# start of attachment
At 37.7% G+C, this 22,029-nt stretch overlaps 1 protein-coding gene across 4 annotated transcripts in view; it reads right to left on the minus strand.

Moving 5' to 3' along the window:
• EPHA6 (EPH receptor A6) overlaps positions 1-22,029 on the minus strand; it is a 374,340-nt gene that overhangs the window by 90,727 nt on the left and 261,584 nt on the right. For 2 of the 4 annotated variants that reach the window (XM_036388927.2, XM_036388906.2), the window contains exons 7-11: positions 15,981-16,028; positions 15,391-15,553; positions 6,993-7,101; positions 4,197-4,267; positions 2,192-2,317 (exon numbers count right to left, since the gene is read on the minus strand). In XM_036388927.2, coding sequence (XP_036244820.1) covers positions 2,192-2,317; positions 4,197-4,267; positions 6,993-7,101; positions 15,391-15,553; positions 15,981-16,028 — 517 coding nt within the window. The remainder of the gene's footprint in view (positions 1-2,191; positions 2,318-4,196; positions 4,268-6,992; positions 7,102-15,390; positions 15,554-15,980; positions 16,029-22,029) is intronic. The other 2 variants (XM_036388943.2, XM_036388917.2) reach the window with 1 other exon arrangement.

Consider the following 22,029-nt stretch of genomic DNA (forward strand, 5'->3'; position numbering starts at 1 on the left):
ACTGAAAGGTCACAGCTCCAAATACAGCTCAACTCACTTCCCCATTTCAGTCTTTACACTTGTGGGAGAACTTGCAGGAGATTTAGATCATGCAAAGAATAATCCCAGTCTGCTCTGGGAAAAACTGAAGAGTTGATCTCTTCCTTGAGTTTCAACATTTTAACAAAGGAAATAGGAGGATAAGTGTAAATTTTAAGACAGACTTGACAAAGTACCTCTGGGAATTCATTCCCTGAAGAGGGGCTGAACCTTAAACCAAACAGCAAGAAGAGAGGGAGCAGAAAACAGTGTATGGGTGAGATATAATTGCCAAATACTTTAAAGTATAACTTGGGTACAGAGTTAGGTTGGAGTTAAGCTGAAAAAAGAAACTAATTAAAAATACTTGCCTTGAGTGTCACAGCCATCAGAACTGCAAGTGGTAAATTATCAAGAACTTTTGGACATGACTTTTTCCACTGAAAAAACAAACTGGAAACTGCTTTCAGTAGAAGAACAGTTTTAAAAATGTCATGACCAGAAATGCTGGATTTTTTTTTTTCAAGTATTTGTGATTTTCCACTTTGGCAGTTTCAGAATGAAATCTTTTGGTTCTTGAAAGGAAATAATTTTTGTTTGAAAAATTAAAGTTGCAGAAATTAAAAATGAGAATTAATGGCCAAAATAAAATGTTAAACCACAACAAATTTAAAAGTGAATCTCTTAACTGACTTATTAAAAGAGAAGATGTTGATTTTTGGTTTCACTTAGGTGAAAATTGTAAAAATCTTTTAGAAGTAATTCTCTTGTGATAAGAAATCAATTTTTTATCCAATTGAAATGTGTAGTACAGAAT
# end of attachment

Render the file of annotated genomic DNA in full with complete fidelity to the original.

At 37.7% G+C, this 22,029-nt stretch overlaps 1 protein-coding gene across 4 annotated transcripts in view; it reads right to left on the minus strand.

Moving 5' to 3' along the window:
• EPHA6 (EPH receptor A6) overlaps positions 1-22,029 on the minus strand; it is a 374,340-nt gene that overhangs the window by 90,727 nt on the left and 261,584 nt on the right. For 2 of the 4 annotated variants that reach the window (XM_036388927.2, XM_036388906.2), the window contains exons 7-11: positions 15,981-16,028; positions 15,391-15,553; positions 6,993-7,101; positions 4,197-4,267; positions 2,192-2,317 (exon numbers count right to left, since the gene is read on the minus strand). In XM_036388927.2, coding sequence (XP_036244820.1) covers positions 2,192-2,317; positions 4,197-4,267; positions 6,993-7,101; positions 15,391-15,553; positions 15,981-16,028 — 517 coding nt within the window. The remainder of the gene's footprint in view (positions 1-2,191; positions 2,318-4,196; positions 4,268-6,992; positions 7,102-15,390; positions 15,554-15,980; positions 16,029-22,029) is intronic. The other 2 variants (XM_036388943.2, XM_036388917.2) reach the window with 1 other exon arrangement.

Consider the following 22,029-nt stretch of genomic DNA (forward strand, 5'->3'; position numbering starts at 1 on the left):
ACTGAAAGGTCACAGCTCCAAATACAGCTCAACTCACTTCCCCATTTCAGTCTTTACACTTGTGGGAGAACTTGCAGGAGATTTAGATCATGCAAAGAATAATCCCAGTCTGCTCTGGGAAAAACTGAAGAGTTGATCTCTTCCTTGAGTTTCAACATTTTAACAAAGGAAATAGGAGGATAAGTGTAAATTTTAAGACAGACTTGACAAAGTACCTCTGGGAATTCATTCCCTGAAGAGGGGCTGAACCTTAAACCAAACAGCAAGAAGAGAGGGAGCAGAAAACAGTGTATGGGTGAGATATAATTGCCAAATACTTTAAAGTATAACTTGGGTACAGAGTTAGGTTGGAGTTAAGCTGAAAAAAGAAACTAATTAAAAATACTTGCCTTGAGTGTCACAGCCATCAGAACTGCAAGTGGTAAATTATCAAGAACTTTTGGACATGACTTTTTCCACTGAAAAAACAAACTGGAAACTGCTTTCAGTAGAAGAACAGTTTTAAAAATGTCATGACCAGAAATGCTGGATTTTTTTTTTTCAAGTATTTGTGATTTTCCACTTTGGCAGTTTCAGAATGAAATCTTTTGGTTCTTGAAAGGAAATAATTTTTGTTTGAAAAATTAAAGTTGCAGAAATTAAAAATGAGAATTAATGGCCAAAATAAAATGTTAAACCACAACAAATTTAAAAGTGAATCTCTTAACTGACTTATTAAAAGAGAAGATGTTGATTTTTGGTTTCACTTAGGTGAAAATTGTAAAAATCTTTTAGAAGTAATTCTCTTGTGATAAGAAATCAATTTTTTATCCAATTGAAATGTGTAGTACAGAAT